Exhibitions/ Art Object

Poetry Screen (Waka Byobu): Six Poems by Women Poets

Konoe Nobutada (Japanese, 1565–1614)
Momoyama period (1573–1615)
early 17th century
Six-panel folding screen; ink on paper
Overall: 55 13/16 x 18 13/16 in. (141.8 x 47.8 cm)
Credit Line:
Yale University Art Gallery, Purchased with the Leonard C. Hanna, Jr., B.A. 1913, Fund and a gift from Peggy and Richard M. Danziger, L.L.B. 1963
Not on view
Nobutada, born into an eminent courtier family, was one of the most celebrated calligraphers of the early seventeenth century, and in his youth mastered traditional court styles of transcribing poems of ancient times. Yet he made his mark by creating a distinctive calligraphic style of “large character” kana (phonetic syllabary), as seen in this impressive transcription of court verse (waka). The poems are inscribed on a scale and with a thickness and forcefulness of strokes previously reserved for Chinese calligraphy. The calligrapher responded with élan to the selection of amorous poems, all by women poets of antiquity, which convey the sadness, frustration, and inescapable angst of unrequited love.

Panel 1 (far right)
Utatane ni
koishiki hito o
miteshi yori
yume chōmono o

Since the time I imagined
seeing the man I’m in love with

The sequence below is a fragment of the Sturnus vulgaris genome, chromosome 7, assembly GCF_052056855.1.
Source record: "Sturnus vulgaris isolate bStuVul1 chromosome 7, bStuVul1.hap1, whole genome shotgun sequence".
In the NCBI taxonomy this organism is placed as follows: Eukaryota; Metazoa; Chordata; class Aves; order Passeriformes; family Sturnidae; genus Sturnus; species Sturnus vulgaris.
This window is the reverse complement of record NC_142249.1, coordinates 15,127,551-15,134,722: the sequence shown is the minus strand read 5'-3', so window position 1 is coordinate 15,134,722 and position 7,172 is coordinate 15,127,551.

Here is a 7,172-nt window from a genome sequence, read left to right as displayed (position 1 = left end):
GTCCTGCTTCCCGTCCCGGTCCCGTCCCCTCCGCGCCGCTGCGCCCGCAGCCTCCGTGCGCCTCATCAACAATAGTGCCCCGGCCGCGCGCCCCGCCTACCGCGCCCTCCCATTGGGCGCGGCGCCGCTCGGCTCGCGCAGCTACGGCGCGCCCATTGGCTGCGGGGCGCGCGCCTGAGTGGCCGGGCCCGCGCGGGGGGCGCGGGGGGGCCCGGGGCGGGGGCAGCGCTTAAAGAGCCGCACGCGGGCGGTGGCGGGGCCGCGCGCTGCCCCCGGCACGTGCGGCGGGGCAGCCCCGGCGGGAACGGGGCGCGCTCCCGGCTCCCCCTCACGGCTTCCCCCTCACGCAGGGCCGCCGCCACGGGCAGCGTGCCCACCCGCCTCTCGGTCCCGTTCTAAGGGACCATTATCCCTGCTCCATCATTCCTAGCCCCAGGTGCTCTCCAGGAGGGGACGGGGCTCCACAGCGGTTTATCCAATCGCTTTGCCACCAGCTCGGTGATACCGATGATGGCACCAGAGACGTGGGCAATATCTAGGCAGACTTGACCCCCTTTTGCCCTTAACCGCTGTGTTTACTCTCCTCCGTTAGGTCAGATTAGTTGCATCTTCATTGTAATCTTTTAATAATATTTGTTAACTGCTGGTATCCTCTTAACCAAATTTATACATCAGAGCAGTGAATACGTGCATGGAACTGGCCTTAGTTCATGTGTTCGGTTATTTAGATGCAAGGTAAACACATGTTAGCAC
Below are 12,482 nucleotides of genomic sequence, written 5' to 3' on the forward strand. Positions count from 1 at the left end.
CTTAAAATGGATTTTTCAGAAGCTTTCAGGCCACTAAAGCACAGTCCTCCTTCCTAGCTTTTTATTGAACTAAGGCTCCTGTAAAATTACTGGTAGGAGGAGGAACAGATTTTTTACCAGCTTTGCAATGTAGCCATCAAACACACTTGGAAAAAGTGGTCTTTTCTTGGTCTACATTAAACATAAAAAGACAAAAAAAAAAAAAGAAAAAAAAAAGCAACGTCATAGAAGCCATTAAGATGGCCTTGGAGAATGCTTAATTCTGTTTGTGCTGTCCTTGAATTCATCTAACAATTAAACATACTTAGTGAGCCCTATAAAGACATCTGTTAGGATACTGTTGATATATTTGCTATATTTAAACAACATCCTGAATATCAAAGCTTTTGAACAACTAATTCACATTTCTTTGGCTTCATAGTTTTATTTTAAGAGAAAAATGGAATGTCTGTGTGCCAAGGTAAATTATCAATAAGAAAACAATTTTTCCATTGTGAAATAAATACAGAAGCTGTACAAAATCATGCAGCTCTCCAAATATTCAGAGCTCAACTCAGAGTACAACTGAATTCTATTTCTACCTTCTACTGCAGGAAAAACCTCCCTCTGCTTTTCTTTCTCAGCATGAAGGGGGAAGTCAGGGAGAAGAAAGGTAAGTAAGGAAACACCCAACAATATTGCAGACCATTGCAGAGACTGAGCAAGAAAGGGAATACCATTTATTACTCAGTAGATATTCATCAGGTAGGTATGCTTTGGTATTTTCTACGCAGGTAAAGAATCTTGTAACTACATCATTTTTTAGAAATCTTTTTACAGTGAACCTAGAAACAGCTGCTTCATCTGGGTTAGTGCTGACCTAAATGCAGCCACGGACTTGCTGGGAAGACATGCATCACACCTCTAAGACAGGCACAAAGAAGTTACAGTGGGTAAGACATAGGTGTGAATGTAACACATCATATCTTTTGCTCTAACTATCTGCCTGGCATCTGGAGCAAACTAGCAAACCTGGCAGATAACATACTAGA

while taking a short nap,
I have come to rely more and more
on the things called dreams.

[signed] Ono no Komachi (ca. 825–ca. 900)

Panel 2
mijikaki ashi no
fushi no ma mo
awade kono yo o
sugushiteyo to ya

Are you saying that
we can no longer meet,
even for a moment, brief
as the space between joints
of the reeds of Naniwa Bay?

[signed] Lady Ise (ca. 875–ca. 938)

Panel 3
Wasureji no
yukusue made wa
kyōo kagiri no
inochi to mogana

If you promise
that for as long as I live
you’ll never forsake me,
I wonder then if that means
my life must end this day.

[signed] The Mother of Gidō Sanshi (died 996)

—Trans. John T. Carpenter

Panel 4
kono yo no hoka no
omoide ni
ima hitotabi no
au kono mogana

[signed] Izumi Shikibu (born ca. 976)

As a fond memory
to cherish after I depart
this world of ours,
more than anything I desire
to meet you one last time.

Panel 5
Oto ni kiku
Takashi no hama no
adanami wa
kakejiya sode no
nure mo koso sura

I’ve heard from others
just how fickle are the waves
at the beaches of Takashi,
so I’ll keep far away,
lest my sleeves get drenched.

[signed] Lady Kii, of Princess Yūshi’s Household (active late 11th century)

Panel 6 (far left)
kokoro mo shirazu
kurokami no
midareta kesa wa
mono o koso omoe

How can I be sure your heart
will remain forever constant,
since my own feelings of love
are as tangled as my black hair
as the day breaks.

[signed] Lady Horikawa, of the retired Empress Taikenmon’in’s household (active late 12th century)

—Trans. John T. Carpenter
Purchased with the Leonard C. Hanna, Jr., B.A. 1913, Fund and a gift from Peggy and Richard M. Danziger, LL.B.1963

New York. The Metropolitan Museum of Art. "Designing Nature: The Rinpa Aesthetic in Japanese Art," May 26, 2012–January 13, 2013.